We discuss first the roles of the local committee, the regional commission, the District Court, the Appellate Division, and this court. The Old King's Highway act required the Andersons to obtain from the local committee "a certificate of appropriateness" as to the proposed change in exterior architectural features before installing vinyl clapboards on their house. St. 1973, c. 470, Sections 6 & 8, as amended. To determine the appropriateness of any such change, the committee is instructed by the act to consider such factors as (a) the historical value and significance of the building; (b) the general design, texture, material, and color of the proposed feature; and (c) the relation of such elements to similar factors, exposed to public view, in nearby buildings. St. 1973, c. 470, Section 10, as amended. "The committee shall not make any recommendations or requirements except for the purpose of preventing changes in exterior architectural features obviously incongruous to the purposes set forth in this act." Id. [Note 3]
Any person aggrieved by a local committee's determination may appeal to the regional commission, which must hold a hearing and determine the facts. St. 1973, c. 470, Section 11, as amended. If the local committee "exceeded its authority or exercised poor judgment, was arbitrary, capricious, or erroneous in its action," the commission must annul or revise the local committee's determination. Id. The regional commission's initial function is not to exercise its independent judgment on the facts, but rather to determine whether the local committee erred in some respect. See Gumley v. Selectmen of Nantucket, 371 Mass. 718 , 723 (1977).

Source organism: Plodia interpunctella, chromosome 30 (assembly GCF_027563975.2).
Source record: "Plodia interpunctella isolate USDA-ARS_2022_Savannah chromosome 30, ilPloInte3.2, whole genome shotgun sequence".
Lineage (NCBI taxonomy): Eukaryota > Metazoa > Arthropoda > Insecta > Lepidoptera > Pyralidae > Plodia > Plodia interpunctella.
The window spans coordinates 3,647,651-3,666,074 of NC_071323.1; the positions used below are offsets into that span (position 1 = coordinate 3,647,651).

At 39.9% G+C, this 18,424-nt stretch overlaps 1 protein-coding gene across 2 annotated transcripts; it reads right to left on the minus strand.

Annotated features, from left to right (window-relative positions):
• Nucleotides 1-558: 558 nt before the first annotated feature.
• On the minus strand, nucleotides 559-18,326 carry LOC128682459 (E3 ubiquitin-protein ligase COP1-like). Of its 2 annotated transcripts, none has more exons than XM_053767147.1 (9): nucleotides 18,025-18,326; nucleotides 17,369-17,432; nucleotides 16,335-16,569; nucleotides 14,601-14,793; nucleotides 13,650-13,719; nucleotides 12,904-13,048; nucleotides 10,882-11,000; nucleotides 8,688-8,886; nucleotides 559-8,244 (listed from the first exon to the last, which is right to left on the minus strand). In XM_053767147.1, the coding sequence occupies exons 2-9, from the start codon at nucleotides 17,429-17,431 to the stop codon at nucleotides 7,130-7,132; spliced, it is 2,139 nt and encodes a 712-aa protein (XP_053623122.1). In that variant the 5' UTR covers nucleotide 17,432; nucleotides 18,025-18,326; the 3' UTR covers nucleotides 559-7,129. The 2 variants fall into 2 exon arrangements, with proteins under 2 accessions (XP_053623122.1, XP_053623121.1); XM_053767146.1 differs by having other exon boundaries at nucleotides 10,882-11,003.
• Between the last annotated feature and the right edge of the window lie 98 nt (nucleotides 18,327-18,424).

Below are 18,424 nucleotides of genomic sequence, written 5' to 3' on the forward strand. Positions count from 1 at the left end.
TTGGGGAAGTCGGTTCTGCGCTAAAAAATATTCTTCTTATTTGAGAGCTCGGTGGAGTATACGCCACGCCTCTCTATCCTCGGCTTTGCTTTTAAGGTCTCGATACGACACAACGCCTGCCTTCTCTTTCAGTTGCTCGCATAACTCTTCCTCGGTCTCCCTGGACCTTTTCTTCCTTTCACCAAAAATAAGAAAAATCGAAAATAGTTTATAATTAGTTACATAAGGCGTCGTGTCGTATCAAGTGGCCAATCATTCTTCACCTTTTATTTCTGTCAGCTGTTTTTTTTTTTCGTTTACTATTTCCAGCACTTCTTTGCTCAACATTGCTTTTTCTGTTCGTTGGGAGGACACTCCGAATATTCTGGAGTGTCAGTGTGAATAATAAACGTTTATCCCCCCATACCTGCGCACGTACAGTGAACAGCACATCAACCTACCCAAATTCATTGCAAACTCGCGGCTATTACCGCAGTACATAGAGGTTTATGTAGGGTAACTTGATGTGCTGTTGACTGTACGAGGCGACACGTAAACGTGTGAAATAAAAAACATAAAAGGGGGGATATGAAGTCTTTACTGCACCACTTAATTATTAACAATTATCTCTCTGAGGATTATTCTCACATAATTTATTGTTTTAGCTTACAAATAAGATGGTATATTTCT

Any person who, in turn, is aggrieved by the action of the regional commission may appeal to the local District Court, where the judge "may hear all pertinent evidence and determine the facts." Section 11, as amended. The judge's findings of fact are "final and conclusive." Id. The standard of review by the District Court judge is "analogous to that governing exercise of the power to grant or deny special permits" under local zoning regulations. Gumley v. Selectmen of Nantucket, supra at 719, 724. See Opinion of the Justices, 333 Mass. 773 , 775 (1955). Thus the judge must affirm the regional commission's decision unless, on the facts found by the judge, the commission should have concluded that the local committee exceeded its authority, exercised poor judgment, or was arbitrary, capricious, or erroneous in its action. Gumley v. Selectmen of Nantucket, supra at 723-724.
The act permits an appeal from the District Court to the Appellate Division only on issues of law. St. 1973, c. 470, Section 11, as amended. [Note 4] This court's review is on the District Court report just as was the review by the Appellate Division.